According to James Cameron, the robot apocalypse was supposed to kickstart in 1997, but here we are over 20 years later and the pessimism and scaremongering that once dominated the tech landscape has now dissolved into something altogether more optimistic. Although, as many of us are fearful of AI as those who are enthused by it.
However, as the famous American journalist, Sydney Harris once said: “The real danger is not that computers will begin to think like men, but that men begin to think like computers.” Indeed, there is no reason to fear AI mimicking human behaviour, particularly if it can do so convincingly.
Whether we accept it or not, AI is becoming a part of our everyday lives, with 26% of consumers believing that they interact with AI at least once a day. The actual number of interactions, however, is probably far higher and that speaks to how organically AI has been implemented into so many facets of our lives. When we’re checking into our online bank accounts, we don’t stop to think about the algorithms that sit behind every click and when we click on an online retail deal, few of us consider how that ad found its way to us, even though it seems perhaps a little too convenient - almost like your computer is listening to you.
The truth is, when many people (who don’t work in the industry, of course) think of AI, they think of robots, self-driving cars and dystopian science fiction. The future, however, is far more benevolent and infinitely more useful.
The ghost in the machine
Human and AI/robot collaboration is undoubtedly going to form a major part of ‘industry 4.0’ and not in the manner that Frey and Osborne predicted in their notorious 2013 study “The Future of Employment”. They posited that AI would lead to 50% of US job losses over the next two decades, but this study was seen by many as scaremongering, with dire predictions based largely on pontification.
The Organisation for Economic Cooperation and Development (OECD), meanwhile, used an alternative model to produce an estimate that stated only 9% of jobs in the US were at risk due to automation and only 14% of jobs in OECD countries (including the UK and Japan). This study argued that Osborne and Frey took an “occupation-based” approach, whereas the OECD asked machine-learning experts to judge the “automatability” of an occupation. It pointed out that it’s not entire occupations that will be automated but specific tasks within those occupations. So who’s right here? Maybe a little from column A and a little from column B.
Are robots going to change the world?
Yes, of course they are, but not necessarily in the way many people think. Another comprehensive study was undertaken by Oxford Economics on the US workforce for the OECD. This study aimed to accurately evaluate how automation would impact jobs by income and sector. The study singled out three key factors that could drive what they refer to as a “hollowing out” of jobs.
The displacement effect - Automation leads to low and middle-skilled jobs being displaced disproportionately.
New jobs - Automation creates more jobs than it displaces, with analysts, automation configurators, automation control room staff and more jobs that didn’t exist before and will need to be filled now.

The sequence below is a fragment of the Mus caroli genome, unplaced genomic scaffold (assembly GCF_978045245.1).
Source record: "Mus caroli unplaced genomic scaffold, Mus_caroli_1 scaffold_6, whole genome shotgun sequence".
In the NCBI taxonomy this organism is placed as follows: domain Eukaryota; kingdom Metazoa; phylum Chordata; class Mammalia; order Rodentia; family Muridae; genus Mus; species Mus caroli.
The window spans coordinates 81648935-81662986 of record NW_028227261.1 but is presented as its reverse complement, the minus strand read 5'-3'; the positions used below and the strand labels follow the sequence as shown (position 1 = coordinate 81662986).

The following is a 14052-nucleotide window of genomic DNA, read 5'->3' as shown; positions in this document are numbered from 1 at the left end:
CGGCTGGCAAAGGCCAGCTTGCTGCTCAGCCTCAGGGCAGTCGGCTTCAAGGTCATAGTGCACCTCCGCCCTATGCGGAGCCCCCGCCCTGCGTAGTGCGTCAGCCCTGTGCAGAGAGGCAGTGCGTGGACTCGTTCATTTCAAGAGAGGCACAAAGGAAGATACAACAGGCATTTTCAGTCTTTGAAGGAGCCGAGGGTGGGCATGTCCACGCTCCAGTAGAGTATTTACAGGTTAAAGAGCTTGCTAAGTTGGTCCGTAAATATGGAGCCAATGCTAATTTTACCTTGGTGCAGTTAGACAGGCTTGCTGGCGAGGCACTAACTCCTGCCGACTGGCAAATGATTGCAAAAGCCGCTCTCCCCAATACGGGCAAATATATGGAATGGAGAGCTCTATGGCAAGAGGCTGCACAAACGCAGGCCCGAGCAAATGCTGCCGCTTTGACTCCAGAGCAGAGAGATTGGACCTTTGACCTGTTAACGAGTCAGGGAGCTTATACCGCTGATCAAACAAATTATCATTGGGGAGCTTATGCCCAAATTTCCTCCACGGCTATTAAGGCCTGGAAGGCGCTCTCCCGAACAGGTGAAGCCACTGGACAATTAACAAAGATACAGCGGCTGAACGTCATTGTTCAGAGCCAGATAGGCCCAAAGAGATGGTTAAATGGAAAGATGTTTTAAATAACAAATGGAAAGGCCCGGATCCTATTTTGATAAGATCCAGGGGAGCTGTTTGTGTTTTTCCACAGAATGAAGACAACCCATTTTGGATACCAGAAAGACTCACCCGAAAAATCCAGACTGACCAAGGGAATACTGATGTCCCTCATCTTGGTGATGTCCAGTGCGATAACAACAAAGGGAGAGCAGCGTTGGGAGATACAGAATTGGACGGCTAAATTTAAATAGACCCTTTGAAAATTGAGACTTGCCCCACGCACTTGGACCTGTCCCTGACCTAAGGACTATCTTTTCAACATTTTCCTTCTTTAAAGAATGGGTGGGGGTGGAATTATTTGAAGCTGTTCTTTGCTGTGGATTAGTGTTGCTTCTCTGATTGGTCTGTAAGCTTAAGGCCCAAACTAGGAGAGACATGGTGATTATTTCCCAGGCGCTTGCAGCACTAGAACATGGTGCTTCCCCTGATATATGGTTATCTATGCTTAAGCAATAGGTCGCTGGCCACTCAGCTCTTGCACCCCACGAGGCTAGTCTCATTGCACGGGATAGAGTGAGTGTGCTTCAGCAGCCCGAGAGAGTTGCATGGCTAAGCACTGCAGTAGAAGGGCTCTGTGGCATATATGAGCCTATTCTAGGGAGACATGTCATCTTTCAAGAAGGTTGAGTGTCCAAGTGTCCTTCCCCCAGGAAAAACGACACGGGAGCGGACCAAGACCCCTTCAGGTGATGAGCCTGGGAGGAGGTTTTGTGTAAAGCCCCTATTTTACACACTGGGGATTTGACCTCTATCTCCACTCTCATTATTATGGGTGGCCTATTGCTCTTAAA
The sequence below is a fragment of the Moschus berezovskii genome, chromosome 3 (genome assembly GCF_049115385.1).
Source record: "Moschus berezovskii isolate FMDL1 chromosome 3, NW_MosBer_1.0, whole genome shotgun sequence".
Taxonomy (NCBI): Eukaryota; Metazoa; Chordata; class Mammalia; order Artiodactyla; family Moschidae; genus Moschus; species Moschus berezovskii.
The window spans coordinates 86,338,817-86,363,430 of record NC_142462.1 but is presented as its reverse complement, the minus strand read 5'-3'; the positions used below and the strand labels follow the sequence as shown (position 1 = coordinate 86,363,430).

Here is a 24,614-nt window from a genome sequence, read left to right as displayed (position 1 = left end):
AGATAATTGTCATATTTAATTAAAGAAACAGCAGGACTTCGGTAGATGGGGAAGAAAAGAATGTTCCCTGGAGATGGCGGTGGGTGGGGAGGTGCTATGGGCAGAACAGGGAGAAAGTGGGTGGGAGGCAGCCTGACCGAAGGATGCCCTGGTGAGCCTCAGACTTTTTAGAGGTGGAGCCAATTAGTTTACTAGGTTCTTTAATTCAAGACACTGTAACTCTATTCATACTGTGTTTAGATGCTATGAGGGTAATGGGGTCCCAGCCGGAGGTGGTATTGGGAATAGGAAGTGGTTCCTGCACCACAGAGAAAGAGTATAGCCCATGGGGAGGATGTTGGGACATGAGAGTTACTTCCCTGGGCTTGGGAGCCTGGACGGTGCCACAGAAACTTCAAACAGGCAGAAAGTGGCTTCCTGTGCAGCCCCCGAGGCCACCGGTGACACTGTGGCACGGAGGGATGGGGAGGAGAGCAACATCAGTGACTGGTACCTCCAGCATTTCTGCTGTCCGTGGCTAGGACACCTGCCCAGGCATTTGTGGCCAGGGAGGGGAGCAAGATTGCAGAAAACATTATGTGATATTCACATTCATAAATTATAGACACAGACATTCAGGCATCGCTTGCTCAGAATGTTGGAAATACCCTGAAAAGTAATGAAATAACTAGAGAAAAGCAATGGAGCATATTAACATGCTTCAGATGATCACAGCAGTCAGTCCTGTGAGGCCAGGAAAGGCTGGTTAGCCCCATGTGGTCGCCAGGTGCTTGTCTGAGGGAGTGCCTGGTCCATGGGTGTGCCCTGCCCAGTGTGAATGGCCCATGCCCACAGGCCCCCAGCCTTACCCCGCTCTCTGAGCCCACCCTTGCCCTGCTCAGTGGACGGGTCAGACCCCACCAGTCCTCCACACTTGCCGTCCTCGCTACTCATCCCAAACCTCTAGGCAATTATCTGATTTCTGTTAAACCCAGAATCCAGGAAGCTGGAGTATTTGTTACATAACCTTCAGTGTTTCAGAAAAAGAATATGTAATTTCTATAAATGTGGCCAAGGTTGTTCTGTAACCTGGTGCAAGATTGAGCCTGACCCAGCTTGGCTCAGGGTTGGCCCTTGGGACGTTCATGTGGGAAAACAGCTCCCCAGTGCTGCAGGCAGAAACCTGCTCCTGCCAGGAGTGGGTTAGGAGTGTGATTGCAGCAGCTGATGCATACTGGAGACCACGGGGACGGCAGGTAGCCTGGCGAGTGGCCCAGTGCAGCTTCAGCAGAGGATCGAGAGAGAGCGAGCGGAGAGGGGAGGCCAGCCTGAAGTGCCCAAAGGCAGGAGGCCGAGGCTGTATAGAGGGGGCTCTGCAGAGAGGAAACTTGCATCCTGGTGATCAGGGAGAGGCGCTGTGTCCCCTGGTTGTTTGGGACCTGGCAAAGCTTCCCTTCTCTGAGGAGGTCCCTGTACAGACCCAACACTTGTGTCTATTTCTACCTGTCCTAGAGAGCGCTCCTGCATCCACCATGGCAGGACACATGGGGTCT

Income effect - As more businesses invest in automation, productivity increases, and these gains are re-distributed to lower prices and increased demand in other industries. This leads to the creation of more human jobs in IT and also in areas that require more human skills (e.g. sales, negotiation and healthcare).
So, this study appears to point not to a deficit of jobs being caused by automation, but a surplus of jobs. It’s true that many lower-skilled jobs might eventually be rendered obsolete, but as long as the human workers in those roles are retrained and upskilled, there will be better (and more lucrative) opportunities waiting for them on the other side of the digital revolution.
Robots are our friends
Yes, robots and AI are going to change the world of business, but arguably for the better. By 2027, judging by current standards, it’s predicted there will be some incredible skill shortfalls - 23% in negotiating skills and a whopping 59% in programming skills. There will also be a 4% increase in healthcare workers and a 7% increase in salespeople.
The solution? Retrain lower-skilled workers in the areas where deficits are set to appear and allow the simple work to be automated. Freeing human workers from dull and monotonous tasks will add more value to their work lives (and their bank accounts) and allow them to focus on the actual human tasks.
A great example is the fraud analysis sector in banking. Roughly 50% of the effort of a typical fraud team is taken up by assembling the data they need to conduct their analysis. With regulators putting increasing pressure on banks to do more checking, intelligent AI automation can immediately take away 50% of the task. This gives these highly skilled workers the chance to do more with their time and focus on the tasks that an AI simply couldn’t achieve. (You can read more about this in another of our recent articles here.)
So yes, AI is going to make work more human, but it’s going to take a little bit of effort on the part of businesses and workers alike.
If you are about to embark on automation or are scaling up your digital workforce, we’d love to talk to you. Whatever stage in your journey, we can help.Posted almost 4 years ago